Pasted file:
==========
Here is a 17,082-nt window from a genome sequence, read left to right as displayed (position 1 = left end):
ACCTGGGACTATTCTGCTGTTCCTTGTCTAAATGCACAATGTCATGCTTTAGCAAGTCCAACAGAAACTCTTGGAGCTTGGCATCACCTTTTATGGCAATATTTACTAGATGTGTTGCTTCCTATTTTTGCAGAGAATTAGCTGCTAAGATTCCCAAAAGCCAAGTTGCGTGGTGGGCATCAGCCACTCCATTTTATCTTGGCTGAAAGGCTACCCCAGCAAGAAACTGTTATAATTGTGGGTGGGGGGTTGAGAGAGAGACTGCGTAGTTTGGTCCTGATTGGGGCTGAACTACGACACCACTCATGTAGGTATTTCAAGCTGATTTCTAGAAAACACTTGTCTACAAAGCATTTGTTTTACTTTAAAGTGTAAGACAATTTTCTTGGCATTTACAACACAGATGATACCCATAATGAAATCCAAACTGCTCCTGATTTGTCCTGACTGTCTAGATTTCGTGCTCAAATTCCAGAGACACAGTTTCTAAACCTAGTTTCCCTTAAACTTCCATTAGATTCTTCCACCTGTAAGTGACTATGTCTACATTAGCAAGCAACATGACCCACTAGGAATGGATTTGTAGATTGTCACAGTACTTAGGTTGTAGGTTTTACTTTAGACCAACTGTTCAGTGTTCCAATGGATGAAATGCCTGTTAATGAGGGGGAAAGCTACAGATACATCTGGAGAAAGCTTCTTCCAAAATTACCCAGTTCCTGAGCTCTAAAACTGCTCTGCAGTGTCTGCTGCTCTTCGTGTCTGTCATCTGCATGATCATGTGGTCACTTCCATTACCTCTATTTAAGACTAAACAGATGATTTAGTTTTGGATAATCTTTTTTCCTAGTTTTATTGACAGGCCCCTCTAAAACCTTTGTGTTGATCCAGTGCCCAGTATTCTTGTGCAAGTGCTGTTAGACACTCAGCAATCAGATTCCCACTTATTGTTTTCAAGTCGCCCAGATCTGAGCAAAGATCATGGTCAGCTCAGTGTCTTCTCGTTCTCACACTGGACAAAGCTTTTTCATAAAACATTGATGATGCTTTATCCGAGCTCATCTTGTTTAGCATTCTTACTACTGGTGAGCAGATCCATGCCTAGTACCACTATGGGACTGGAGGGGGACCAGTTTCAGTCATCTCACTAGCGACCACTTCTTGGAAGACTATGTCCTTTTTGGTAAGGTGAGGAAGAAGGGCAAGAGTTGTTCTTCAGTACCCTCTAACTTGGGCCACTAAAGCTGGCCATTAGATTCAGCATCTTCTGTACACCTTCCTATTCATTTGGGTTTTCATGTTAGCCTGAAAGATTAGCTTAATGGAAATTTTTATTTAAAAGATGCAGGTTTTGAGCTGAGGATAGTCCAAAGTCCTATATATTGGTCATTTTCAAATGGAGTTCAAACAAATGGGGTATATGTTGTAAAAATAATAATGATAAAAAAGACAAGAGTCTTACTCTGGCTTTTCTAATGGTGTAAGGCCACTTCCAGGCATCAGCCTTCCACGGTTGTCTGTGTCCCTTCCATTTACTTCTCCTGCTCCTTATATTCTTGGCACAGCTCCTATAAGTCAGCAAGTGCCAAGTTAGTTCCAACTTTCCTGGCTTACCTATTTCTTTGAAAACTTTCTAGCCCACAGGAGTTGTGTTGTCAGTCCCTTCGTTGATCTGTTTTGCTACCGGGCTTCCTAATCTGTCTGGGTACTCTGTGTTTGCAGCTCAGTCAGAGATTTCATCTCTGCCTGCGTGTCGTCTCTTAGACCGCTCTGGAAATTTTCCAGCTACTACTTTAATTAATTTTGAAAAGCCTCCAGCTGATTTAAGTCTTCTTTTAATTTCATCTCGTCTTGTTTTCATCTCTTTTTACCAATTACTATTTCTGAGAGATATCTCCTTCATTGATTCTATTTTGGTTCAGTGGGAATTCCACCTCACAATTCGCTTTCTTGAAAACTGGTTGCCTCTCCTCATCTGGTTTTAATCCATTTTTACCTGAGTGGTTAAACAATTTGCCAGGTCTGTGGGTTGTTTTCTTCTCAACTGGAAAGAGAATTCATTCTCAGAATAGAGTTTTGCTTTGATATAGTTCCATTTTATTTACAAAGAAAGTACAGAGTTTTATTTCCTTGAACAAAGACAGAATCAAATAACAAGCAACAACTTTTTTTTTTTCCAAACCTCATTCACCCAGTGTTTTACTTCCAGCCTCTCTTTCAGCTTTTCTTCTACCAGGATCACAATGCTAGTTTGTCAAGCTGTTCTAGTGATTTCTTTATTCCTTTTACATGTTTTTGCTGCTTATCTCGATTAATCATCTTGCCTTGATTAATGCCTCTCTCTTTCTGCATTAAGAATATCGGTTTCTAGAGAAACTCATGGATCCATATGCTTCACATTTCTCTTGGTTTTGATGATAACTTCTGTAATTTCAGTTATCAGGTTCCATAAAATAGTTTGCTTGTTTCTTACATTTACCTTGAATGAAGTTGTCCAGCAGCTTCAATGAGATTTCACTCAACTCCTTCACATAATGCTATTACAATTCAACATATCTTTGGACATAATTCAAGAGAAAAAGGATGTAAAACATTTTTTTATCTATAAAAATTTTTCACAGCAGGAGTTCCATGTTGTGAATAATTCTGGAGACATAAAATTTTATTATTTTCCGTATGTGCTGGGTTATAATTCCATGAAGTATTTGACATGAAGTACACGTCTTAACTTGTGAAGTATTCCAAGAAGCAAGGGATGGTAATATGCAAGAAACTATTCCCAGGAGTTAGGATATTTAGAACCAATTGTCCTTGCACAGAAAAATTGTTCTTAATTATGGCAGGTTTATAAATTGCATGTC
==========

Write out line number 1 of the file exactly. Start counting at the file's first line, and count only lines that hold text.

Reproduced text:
Here is a 17,082-nt window from a genome sequence, read left to right as displayed (position 1 = left end):